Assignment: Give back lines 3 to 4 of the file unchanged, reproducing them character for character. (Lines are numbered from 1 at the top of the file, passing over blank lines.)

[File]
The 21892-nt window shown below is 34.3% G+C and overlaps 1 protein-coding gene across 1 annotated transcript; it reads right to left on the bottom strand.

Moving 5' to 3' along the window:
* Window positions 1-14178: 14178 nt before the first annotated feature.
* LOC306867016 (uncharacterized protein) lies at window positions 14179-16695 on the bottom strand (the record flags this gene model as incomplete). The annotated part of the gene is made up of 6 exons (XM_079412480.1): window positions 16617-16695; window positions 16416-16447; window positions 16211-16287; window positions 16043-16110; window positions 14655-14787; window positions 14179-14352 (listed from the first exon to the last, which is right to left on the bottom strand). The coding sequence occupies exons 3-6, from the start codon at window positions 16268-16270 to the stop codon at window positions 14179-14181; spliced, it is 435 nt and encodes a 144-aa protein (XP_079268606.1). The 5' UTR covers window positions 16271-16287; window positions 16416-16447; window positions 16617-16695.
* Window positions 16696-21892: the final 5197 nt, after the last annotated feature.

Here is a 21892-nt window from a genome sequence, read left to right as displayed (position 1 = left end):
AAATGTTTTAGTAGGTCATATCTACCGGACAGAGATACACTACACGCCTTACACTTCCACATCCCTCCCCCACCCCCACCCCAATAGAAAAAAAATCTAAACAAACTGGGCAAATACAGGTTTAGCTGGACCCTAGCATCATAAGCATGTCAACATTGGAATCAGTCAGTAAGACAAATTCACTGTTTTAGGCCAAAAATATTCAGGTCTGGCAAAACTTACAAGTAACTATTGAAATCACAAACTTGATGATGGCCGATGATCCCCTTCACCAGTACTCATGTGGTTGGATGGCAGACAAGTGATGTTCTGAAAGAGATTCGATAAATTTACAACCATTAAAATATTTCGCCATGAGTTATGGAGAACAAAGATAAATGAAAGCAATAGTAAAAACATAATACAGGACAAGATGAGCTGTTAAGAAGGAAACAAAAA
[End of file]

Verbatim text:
* Window positions 1-14178: 14178 nt before the first annotated feature.
* LOC306867016 (uncharacterized protein) lies at window positions 14179-16695 on the bottom strand (the record flags this gene model as incomplete). The annotated part of the gene is made up of 6 exons (XM_079412480.1): window positions 16617-16695; window positions 16416-16447; window positions 16211-16287; window positions 16043-16110; window positions 14655-14787; window positions 14179-14352 (listed from the first exon to the last, which is right to left on the bottom strand). The coding sequence occupies exons 3-6, from the start codon at window positions 16268-16270 to the stop codon at window positions 14179-14181; spliced, it is 435 nt and encodes a 144-aa protein (XP_079268606.1). The 5' UTR covers window positions 16271-16287; window positions 16416-16447; window positions 16617-16695.